SO, WHAT’S BEEN CREATED? In April, Prime Minister Nguyen Xuan Phuc attended the launch of a remote medical examination and treatment platform developed by Viettel.  Viettel’s platform called Telehealth enables remote medical consultation, remote surgery consultation, remote training, and remote technology transfer. The platform was developed to augment the examination and treatment capacity of remote hospitals and to reduce patient overload at central hospitals. It also marks a significant milestone along the path toward digital transformation of Vietnam’s healthcare sector. Via the platform, experienced medical practitioners are able to provide direct consultations for patients in remote hospitals across Vietnam. Doctors at Hanoi Heart Hospital recently successfully used Telehealth to carry out the first online heart surgeries at Phú Thọ General Hospital.

The healthtech startup eDoctor’s platform allows users to book a doctor or nurse for medical examinations and medical services in the privacy of their homes. The platform offers an extensive variety of tests, like thyroid function, liver health, cancer screening, etc. Users can view their examination results and ask questions online. eDoctor is starting to gain a foothold in the business community, providing regular health check-ups for large corporate clients Toyota, Honda, and FedEx. This flows nicely into the government’s determination to find ways to support patients who do not have easy access to medical care.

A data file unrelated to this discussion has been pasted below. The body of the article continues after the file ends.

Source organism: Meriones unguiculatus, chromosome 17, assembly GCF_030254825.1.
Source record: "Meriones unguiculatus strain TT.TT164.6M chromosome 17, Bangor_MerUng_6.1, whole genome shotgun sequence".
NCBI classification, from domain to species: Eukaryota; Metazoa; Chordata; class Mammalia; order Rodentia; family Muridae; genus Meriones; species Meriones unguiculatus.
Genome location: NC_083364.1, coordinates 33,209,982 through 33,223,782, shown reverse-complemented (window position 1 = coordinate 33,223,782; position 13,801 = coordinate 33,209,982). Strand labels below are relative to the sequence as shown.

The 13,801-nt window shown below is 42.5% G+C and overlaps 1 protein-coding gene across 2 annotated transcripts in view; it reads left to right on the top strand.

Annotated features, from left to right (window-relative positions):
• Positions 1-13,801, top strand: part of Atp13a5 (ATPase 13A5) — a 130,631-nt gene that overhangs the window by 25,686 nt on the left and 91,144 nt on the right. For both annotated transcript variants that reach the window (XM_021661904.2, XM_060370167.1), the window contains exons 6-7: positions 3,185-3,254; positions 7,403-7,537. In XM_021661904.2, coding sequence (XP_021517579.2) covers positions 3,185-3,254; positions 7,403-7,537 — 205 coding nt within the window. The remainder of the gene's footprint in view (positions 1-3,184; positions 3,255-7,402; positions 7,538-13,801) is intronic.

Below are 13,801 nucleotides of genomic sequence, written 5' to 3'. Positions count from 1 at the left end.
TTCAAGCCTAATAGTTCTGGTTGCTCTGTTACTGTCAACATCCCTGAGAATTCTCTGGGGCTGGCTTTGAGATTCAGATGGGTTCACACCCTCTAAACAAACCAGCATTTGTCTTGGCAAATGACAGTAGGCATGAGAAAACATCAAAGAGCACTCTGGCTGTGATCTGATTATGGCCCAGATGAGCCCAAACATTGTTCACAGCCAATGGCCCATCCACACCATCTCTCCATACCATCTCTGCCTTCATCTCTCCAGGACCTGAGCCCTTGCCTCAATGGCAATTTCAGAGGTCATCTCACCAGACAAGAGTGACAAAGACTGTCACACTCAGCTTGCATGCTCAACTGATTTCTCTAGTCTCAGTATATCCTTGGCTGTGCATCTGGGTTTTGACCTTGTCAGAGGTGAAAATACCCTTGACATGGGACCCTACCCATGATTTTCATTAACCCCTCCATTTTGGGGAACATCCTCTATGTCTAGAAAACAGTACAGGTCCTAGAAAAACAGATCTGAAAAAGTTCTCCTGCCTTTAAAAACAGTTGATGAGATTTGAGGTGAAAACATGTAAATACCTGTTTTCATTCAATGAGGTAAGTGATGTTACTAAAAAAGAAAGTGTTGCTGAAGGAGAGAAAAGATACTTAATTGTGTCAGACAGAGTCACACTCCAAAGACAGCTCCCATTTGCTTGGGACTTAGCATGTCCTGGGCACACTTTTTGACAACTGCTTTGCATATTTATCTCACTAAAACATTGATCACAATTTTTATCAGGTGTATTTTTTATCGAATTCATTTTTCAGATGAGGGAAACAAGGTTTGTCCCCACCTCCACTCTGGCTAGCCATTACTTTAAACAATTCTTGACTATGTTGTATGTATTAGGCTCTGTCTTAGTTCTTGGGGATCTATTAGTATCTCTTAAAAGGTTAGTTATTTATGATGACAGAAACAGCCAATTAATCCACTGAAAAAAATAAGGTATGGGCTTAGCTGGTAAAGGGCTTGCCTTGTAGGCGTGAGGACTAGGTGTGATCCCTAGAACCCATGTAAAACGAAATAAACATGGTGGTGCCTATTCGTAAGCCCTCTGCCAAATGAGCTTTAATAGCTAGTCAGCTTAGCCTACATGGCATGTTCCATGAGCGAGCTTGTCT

Jio Health is a healthcare platform that provides online booking of clinical services. The platform facilitates healthcare delivery by managing personal health profiles and by sharing patient medical data with healthcare providers, enabling patients to receive immediate care in their home via medical practitioner visits. Jio offers a wide range of specialty medical services, as well as online pharmacy, premium family healthcare plans, maternity care packages, and corporate checkups.

Bluezone, a government endorsed app, supports contact tracing for COVID-19 exposed people. It was unveiled by the Ministry of Information and Communications and the Ministry of Science and Technology. It’s a smartphone app using Bluetooth low energy technology. The app allows detection of other users within 2 meters and keeps a log of all encounters. If an app user is later found to be infected with COVID-19 (known as “F0”), through the saved data, health authorities can identify those users who have been in close contact with “F0” and the app will alert these users about the risk of infection. These users are then classified as F1, and so on. Of course, the more users, the more data, and thus the more effective the product.